A much-cited paper detailing the online spread of fake news has been retracted – because it turned out to be fake news.
In an embarrassing turn of events, in early January the prestigious journal Nature Human Behaviour issued a retraction notice for the study, which was published in June, 2017.
The paper was the work of a team of researchers headed by Xiaoyan Qiu from China’s Shanghai Institute of Technology. It described a model approach that examined if the quality of information played a role in whether social media posts became popular.
The aim, the researchers stated, was to try to “explain the viral spread of low-quality information, such as the digital misinformation that threatens our democracy”.
The paper found that even though individuals may prefer to read and share “quality information”, factors such as “information overload and limited attention” contributed to “a degradation of the market’s discriminative power”.
In other words, Qiu and colleagues concluded, quality material and the rate at which it spreads across the internet “reveals a weak correlation”. Low quality material – fake news, complete rubbish – is just as likely to go viral as the good stuff.
It was an elegantly deduced finding, resting on detailed computational analysis. It was also – arguably – a conclusion that resonated with the zeitgeist of the times, in which “fake news” was a demon invoked by people on all sides of politics.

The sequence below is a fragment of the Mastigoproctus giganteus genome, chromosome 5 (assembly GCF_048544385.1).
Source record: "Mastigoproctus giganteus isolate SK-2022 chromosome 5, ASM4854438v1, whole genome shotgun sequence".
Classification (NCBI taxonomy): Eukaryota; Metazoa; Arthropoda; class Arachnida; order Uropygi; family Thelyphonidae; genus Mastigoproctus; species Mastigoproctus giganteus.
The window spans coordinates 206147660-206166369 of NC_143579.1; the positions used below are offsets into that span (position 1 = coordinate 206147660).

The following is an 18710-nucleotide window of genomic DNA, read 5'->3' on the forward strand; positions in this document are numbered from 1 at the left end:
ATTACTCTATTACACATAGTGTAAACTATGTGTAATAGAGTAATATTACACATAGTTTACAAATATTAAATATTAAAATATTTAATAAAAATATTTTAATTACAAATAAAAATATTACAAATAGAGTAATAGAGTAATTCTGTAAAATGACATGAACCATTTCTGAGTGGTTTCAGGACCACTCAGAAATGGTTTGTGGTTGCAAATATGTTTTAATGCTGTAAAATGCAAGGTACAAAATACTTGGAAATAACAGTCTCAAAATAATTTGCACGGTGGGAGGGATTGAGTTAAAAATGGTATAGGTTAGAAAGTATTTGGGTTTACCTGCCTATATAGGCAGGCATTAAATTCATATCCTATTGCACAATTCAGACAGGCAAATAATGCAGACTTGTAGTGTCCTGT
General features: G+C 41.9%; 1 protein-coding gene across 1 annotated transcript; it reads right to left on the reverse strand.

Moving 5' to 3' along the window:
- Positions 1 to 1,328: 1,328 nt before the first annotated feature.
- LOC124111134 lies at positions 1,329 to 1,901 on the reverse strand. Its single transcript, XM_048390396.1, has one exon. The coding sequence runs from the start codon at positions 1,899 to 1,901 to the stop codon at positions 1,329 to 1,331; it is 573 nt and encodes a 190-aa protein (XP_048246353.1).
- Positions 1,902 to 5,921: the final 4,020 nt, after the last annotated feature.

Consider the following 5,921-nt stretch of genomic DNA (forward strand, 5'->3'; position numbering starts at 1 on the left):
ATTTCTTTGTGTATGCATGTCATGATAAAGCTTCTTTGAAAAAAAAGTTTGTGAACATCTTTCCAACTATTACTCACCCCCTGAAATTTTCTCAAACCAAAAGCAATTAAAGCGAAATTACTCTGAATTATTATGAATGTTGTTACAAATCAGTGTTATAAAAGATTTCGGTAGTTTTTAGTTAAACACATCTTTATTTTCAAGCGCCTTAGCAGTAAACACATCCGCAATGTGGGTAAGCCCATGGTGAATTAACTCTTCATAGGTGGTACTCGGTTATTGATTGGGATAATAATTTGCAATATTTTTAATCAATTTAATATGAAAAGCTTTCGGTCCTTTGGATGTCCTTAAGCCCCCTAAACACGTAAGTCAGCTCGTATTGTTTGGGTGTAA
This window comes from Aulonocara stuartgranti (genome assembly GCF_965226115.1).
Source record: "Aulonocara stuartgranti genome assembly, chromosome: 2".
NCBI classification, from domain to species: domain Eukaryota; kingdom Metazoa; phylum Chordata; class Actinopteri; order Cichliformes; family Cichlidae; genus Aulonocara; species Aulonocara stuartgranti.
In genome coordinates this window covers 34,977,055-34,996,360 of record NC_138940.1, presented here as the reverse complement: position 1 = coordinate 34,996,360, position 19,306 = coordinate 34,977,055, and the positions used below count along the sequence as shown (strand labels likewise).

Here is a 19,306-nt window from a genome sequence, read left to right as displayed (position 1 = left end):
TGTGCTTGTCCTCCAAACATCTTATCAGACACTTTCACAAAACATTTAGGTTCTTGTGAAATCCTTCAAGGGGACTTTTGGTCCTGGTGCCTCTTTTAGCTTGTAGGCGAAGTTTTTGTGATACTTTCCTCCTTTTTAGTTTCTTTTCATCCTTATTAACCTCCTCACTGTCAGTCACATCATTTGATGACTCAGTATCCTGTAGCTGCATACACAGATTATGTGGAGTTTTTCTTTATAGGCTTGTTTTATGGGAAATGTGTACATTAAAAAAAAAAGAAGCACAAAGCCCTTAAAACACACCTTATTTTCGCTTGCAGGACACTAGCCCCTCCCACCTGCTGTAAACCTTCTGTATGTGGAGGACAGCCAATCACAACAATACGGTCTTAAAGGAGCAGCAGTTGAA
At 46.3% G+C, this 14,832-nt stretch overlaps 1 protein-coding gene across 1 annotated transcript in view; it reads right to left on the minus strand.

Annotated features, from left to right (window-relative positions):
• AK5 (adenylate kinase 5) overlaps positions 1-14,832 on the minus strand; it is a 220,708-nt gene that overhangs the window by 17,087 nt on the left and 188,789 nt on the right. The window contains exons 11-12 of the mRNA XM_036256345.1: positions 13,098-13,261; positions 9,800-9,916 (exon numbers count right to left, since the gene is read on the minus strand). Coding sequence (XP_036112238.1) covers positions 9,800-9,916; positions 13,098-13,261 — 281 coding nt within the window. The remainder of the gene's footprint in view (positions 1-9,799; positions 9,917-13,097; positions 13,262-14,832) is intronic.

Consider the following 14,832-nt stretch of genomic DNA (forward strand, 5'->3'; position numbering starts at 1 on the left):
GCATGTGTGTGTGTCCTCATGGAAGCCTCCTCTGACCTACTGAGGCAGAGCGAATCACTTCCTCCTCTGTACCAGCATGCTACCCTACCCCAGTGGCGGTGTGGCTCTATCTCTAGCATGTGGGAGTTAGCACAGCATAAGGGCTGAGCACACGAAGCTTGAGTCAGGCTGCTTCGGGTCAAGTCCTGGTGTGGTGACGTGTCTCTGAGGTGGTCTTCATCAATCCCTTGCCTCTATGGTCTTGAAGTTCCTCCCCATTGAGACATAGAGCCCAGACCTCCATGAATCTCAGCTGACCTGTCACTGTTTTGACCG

Not surprisingly, it attracted significant attention, and the researchers found their work quoted in many major media outlets.
All of which turns out in retrospect to have been a bit unfortunate, the academic integrity site RetractionWatch reports.
The formal retraction of the paper by the journal’s editors, the site reports, was done at the request of the authors, who became aware that a software bug and flawed data combined to produce incorrect results.
The bug, the journal editors explain in the retraction notice, led to “an incorrect value of the discriminative power represented” in one of the paper’s graphs.
Recognising that their primary conclusions had emerged from the accidental use of the wrong dataset, the researchers re-ran numbers using the proper set – and watched as their findings collapsed.
They found that high quality memes tended to spread far more often and more broadly than low quality ones – the exact opposite of the published results.
“Thus,” the retraction notice concludes, with commendable understatement, “the original conclusion, that the model predicts that low-quality information is just as likely to go viral as high-quality information, is not supported.”
Andrew Masterson is a former editor of Cosmos.
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